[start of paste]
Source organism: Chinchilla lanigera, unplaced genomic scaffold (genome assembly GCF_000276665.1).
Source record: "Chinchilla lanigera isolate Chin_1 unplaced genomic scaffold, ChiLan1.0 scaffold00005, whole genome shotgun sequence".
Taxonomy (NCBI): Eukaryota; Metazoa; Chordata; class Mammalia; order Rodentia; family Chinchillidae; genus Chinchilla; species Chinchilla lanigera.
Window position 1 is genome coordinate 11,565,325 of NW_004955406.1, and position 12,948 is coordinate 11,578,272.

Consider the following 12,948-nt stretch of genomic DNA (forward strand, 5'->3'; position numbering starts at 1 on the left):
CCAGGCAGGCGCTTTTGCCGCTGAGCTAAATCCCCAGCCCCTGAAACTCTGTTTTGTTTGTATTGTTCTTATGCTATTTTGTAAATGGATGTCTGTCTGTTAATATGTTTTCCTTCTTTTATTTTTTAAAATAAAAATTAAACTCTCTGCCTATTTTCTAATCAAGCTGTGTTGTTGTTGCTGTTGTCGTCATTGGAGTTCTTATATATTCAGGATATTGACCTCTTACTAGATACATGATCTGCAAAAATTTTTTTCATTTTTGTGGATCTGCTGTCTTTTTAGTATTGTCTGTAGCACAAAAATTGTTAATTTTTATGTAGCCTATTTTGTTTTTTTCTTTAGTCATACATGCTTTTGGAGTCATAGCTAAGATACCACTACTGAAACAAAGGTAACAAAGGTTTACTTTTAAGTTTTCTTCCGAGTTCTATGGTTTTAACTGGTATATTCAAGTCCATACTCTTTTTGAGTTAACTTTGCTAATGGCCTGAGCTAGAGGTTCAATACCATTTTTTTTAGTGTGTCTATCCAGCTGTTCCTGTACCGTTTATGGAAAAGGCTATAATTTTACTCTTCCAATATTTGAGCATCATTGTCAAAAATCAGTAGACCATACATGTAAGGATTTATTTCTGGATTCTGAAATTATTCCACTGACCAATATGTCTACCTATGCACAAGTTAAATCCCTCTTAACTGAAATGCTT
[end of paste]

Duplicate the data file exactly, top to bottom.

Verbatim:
Source organism: Chinchilla lanigera, unplaced genomic scaffold (genome assembly GCF_000276665.1).
Source record: "Chinchilla lanigera isolate Chin_1 unplaced genomic scaffold, ChiLan1.0 scaffold00005, whole genome shotgun sequence".
Taxonomy (NCBI): Eukaryota; Metazoa; Chordata; class Mammalia; order Rodentia; family Chinchillidae; genus Chinchilla; species Chinchilla lanigera.
Window position 1 is genome coordinate 11,565,325 of NW_004955406.1, and position 12,948 is coordinate 11,578,272.

Consider the following 12,948-nt stretch of genomic DNA (forward strand, 5'->3'; position numbering starts at 1 on the left):
CCAGGCAGGCGCTTTTGCCGCTGAGCTAAATCCCCAGCCCCTGAAACTCTGTTTTGTTTGTATTGTTCTTATGCTATTTTGTAAATGGATGTCTGTCTGTTAATATGTTTTCCTTCTTTTATTTTTTAAAATAAAAATTAAACTCTCTGCCTATTTTCTAATCAAGCTGTGTTGTTGTTGCTGTTGTCGTCATTGGAGTTCTTATATATTCAGGATATTGACCTCTTACTAGATACATGATCTGCAAAAATTTTTTTCATTTTTGTGGATCTGCTGTCTTTTTAGTATTGTCTGTAGCACAAAAATTGTTAATTTTTATGTAGCCTATTTTGTTTTTTTCTTTAGTCATACATGCTTTTGGAGTCATAGCTAAGATACCACTACTGAAACAAAGGTAACAAAGGTTTACTTTTAAGTTTTCTTCCGAGTTCTATGGTTTTAACTGGTATATTCAAGTCCATACTCTTTTTGAGTTAACTTTGCTAATGGCCTGAGCTAGAGGTTCAATACCATTTTTTTTAGTGTGTCTATCCAGCTGTTCCTGTACCGTTTATGGAAAAGGCTATAATTTTACTCTTCCAATATTTGAGCATCATTGTCAAAAATCAGTAGACCATACATGTAAGGATTTATTTCTGGATTCTGAAATTATTCCACTGACCAATATGTCTACCTATGCACAAGTTAAATCCCTCTTAACTGAAATGCTT